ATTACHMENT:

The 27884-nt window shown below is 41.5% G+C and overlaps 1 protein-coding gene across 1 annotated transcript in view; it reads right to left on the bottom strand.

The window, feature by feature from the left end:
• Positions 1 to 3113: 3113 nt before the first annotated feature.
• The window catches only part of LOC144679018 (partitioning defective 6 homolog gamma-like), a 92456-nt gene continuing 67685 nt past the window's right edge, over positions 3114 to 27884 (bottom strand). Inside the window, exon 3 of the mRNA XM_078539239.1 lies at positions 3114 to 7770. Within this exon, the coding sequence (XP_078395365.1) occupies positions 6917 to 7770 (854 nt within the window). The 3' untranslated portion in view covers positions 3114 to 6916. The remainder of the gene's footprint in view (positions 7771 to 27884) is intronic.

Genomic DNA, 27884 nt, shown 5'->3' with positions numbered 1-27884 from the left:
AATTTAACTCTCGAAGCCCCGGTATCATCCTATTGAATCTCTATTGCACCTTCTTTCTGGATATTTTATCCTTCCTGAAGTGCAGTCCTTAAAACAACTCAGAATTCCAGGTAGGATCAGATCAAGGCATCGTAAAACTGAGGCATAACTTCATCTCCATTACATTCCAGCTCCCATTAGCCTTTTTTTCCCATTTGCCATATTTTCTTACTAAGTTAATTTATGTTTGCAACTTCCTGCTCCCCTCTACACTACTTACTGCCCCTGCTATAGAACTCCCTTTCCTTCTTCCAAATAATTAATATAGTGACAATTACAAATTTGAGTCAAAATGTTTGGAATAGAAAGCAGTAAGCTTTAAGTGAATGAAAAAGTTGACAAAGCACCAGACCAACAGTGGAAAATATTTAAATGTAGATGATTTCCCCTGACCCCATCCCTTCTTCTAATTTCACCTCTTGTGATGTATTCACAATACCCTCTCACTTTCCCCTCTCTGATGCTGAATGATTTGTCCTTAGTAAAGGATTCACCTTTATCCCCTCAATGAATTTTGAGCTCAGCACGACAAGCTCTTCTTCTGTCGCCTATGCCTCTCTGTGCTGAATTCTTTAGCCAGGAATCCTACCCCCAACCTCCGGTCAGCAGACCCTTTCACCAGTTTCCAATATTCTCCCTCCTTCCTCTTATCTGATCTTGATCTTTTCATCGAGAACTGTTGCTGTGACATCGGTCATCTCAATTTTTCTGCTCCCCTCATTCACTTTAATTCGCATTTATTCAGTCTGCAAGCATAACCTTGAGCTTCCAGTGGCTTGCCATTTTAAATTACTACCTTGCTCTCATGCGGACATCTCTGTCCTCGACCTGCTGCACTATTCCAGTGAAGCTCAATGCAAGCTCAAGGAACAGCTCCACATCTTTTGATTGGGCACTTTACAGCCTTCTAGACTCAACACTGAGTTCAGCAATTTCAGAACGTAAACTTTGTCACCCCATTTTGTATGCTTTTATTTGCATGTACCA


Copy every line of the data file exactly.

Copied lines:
The 27884-nt window shown below is 41.5% G+C and overlaps 1 protein-coding gene across 1 annotated transcript in view; it reads right to left on the bottom strand.

The window, feature by feature from the left end:
• Positions 1 to 3113: 3113 nt before the first annotated feature.
• The window catches only part of LOC144679018 (partitioning defective 6 homolog gamma-like), a 92456-nt gene continuing 67685 nt past the window's right edge, over positions 3114 to 27884 (bottom strand). Inside the window, exon 3 of the mRNA XM_078539239.1 lies at positions 3114 to 7770. Within this exon, the coding sequence (XP_078395365.1) occupies positions 6917 to 7770 (854 nt within the window). The 3' untranslated portion in view covers positions 3114 to 6916. The remainder of the gene's footprint in view (positions 7771 to 27884) is intronic.

Genomic DNA, 27884 nt, shown 5'->3' with positions numbered 1-27884 from the left:
AATTTAACTCTCGAAGCCCCGGTATCATCCTATTGAATCTCTATTGCACCTTCTTTCTGGATATTTTATCCTTCCTGAAGTGCAGTCCTTAAAACAACTCAGAATTCCAGGTAGGATCAGATCAAGGCATCGTAAAACTGAGGCATAACTTCATCTCCATTACATTCCAGCTCCCATTAGCCTTTTTTTCCCATTTGCCATATTTTCTTACTAAGTTAATTTATGTTTGCAACTTCCTGCTCCCCTCTACACTACTTACTGCCCCTGCTATAGAACTCCCTTTCCTTCTTCCAAATAATTAATATAGTGACAATTACAAATTTGAGTCAAAATGTTTGGAATAGAAAGCAGTAAGCTTTAAGTGAATGAAAAAGTTGACAAAGCACCAGACCAACAGTGGAAAATATTTAAATGTAGATGATTTCCCCTGACCCCATCCCTTCTTCTAATTTCACCTCTTGTGATGTATTCACAATACCCTCTCACTTTCCCCTCTCTGATGCTGAATGATTTGTCCTTAGTAAAGGATTCACCTTTATCCCCTCAATGAATTTTGAGCTCAGCACGACAAGCTCTTCTTCTGTCGCCTATGCCTCTCTGTGCTGAATTCTTTAGCCAGGAATCCTACCCCCAACCTCCGGTCAGCAGACCCTTTCACCAGTTTCCAATATTCTCCCTCCTTCCTCTTATCTGATCTTGATCTTTTCATCGAGAACTGTTGCTGTGACATCGGTCATCTCAATTTTTCTGCTCCCCTCATTCACTTTAATTCGCATTTATTCAGTCTGCAAGCATAACCTTGAGCTTCCAGTGGCTTGCCATTTTAAATTACTACCTTGCTCTCATGCGGACATCTCTGTCCTCGACCTGCTGCACTATTCCAGTGAAGCTCAATGCAAGCTCAAGGAACAGCTCCACATCTTTTGATTGGGCACTTTACAGCCTTCTAGACTCAACACTGAGTTCAGCAATTTCAGAACGTAAACTTTGTCACCCCATTTTGTATGCTTTTATTTGCATGTACCA